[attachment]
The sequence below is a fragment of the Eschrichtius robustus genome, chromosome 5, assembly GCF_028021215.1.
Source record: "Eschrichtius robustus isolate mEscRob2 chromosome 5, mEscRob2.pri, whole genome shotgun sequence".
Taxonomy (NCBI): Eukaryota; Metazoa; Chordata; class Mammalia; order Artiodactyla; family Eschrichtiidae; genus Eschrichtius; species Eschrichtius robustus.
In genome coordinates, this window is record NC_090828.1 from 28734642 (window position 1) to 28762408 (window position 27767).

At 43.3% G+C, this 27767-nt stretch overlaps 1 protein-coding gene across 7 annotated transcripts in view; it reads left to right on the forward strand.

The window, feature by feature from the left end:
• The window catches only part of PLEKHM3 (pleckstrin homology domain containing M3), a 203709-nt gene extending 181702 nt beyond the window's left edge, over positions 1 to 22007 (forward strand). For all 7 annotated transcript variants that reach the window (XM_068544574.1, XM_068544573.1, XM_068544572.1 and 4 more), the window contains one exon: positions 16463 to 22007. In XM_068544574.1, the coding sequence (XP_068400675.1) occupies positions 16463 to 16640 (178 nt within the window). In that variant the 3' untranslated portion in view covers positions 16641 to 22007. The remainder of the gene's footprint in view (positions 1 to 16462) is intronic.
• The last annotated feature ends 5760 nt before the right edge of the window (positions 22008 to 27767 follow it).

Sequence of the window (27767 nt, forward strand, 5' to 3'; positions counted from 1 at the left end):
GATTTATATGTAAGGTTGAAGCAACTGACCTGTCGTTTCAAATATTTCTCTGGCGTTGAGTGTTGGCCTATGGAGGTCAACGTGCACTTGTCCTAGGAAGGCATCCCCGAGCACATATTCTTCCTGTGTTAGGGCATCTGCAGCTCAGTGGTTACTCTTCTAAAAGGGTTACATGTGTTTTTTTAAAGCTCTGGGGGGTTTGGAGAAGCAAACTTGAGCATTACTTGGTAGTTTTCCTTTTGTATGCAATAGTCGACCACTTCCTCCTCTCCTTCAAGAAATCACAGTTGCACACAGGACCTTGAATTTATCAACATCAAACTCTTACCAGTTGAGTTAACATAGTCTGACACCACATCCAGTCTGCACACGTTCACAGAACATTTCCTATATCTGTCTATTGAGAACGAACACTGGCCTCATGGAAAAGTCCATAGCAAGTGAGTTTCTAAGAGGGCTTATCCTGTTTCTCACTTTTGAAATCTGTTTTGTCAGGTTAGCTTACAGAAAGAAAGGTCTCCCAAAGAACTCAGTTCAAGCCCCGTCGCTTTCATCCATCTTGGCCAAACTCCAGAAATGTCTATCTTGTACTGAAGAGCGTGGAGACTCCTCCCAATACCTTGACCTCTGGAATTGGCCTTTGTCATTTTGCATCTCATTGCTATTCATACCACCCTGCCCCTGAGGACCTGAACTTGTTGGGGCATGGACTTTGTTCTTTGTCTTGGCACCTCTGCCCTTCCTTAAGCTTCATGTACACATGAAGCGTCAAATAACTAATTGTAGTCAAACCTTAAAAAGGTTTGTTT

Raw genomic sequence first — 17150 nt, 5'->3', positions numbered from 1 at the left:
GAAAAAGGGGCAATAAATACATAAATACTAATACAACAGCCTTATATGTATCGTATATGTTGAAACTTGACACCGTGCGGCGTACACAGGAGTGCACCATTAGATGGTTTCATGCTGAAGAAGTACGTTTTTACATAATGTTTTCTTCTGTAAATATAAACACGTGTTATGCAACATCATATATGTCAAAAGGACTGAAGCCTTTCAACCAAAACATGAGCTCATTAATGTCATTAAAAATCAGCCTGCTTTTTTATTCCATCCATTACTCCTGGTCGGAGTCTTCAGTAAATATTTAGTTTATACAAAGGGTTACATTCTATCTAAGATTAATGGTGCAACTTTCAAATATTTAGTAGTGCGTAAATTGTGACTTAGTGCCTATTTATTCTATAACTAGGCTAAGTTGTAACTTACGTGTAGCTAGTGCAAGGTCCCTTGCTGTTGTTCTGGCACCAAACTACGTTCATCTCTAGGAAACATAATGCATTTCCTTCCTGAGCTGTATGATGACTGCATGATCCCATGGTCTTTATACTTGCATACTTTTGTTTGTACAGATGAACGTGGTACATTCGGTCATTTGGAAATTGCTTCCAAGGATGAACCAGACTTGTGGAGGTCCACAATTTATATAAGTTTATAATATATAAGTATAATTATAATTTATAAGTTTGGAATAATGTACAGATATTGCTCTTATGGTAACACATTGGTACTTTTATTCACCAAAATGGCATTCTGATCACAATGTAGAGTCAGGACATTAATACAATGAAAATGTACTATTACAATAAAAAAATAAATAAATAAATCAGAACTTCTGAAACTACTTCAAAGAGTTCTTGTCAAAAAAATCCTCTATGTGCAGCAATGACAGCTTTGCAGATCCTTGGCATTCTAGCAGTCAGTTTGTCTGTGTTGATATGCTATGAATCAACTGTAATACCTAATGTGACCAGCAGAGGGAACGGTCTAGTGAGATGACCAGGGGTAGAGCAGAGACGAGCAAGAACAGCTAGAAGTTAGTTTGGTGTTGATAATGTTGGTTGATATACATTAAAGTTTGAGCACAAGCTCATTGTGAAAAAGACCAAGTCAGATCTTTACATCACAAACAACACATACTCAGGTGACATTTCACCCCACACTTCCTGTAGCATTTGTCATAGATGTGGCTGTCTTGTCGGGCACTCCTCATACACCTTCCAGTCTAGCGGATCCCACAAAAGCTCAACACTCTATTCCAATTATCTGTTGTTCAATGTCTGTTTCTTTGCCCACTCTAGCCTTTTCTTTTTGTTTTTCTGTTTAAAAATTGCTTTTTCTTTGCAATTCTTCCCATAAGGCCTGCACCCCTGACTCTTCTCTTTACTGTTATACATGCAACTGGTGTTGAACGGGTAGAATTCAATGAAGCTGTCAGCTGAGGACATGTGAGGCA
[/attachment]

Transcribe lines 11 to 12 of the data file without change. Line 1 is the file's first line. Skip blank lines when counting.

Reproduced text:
Raw genomic sequence first — 17150 nt, 5'->3', positions numbered from 1 at the left:
GAAAAAGGGGCAATAAATACATAAATACTAATACAACAGCCTTATATGTATCGTATATGTTGAAACTTGACACCGTGCGGCGTACACAGGAGTGCACCATTAGATGGTTTCATGCTGAAGAAGTACGTTTTTACATAATGTTTTCTTCTGTAAATATAAACACGTGTTATGCAACATCATATATGTCAAAAGGACTGAAGCCTTTCAACCAAAACATGAGCTCATTAATGTCATTAAAAATCAGCCTGCTTTTTTATTCCATCCATTACTCCTGGTCGGAGTCTTCAGTAAATATTTAGTTTATACAAAGGGTTACATTCTATCTAAGATTAATGGTGCAACTTTCAAATATTTAGTAGTGCGTAAATTGTGACTTAGTGCCTATTTATTCTATAACTAGGCTAAGTTGTAACTTACGTGTAGCTAGTGCAAGGTCCCTTGCTGTTGTTCTGGCACCAAACTACGTTCATCTCTAGGAAACATAATGCATTTCCTTCCTGAGCTGTATGATGACTGCATGATCCCATGGTCTTTATACTTGCATACTTTTGTTTGTACAGATGAACGTGGTACATTCGGTCATTTGGAAATTGCTTCCAAGGATGAACCAGACTTGTGGAGGTCCACAATTTATATAAGTTTATAATATATAAGTATAATTATAATTTATAAGTTTGGAATAATGTACAGATATTGCTCTTATGGTAACACATTGGTACTTTTATTCACCAAAATGGCATTCTGATCACAATGTAGAGTCAGGACATTAATACAATGAAAATGTACTATTACAATAAAAAAATAAATAAATAAATCAGAACTTCTGAAACTACTTCAAAGAGTTCTTGTCAAAAAAATCCTCTATGTGCAGCAATGACAGCTTTGCAGATCCTTGGCATTCTAGCAGTCAGTTTGTCTGTGTTGATATGCTATGAATCAACTGTAATACCTAATGTGACCAGCAGAGGGAACGGTCTAGTGAGATGACCAGGGGTAGAGCAGAGACGAGCAAGAACAGCTAGAAGTTAGTTTGGTGTTGATAATGTTGGTTGATATACATTAAAGTTTGAGCACAAGCTCATTGTGAAAAAGACCAAGTCAGATCTTTACATCACAAACAACACATACTCAGGTGACATTTCACCCCACACTTCCTGTAGCATTTGTCATAGATGTGGCTGTCTTGTCGGGCACTCCTCATACACCTTCCAGTCTAGCGGATCCCACAAAAGCTCAACACTCTATTCCAATTATCTGTTGTTCAATGTCTGTTTCTTTGCCCACTCTAGCCTTTTCTTTTTGTTTTTCTGTTTAAAAATTGCTTTTTCTTTGCAATTCTTCCCATAAGGCCTGCACCCCTGACTCTTCTCTTTACTGTTATACATGCAACTGGTGTTGAACGGGTAGAATTCAATGAAGCTGTCAGCTGAGGACATGTGAGGCA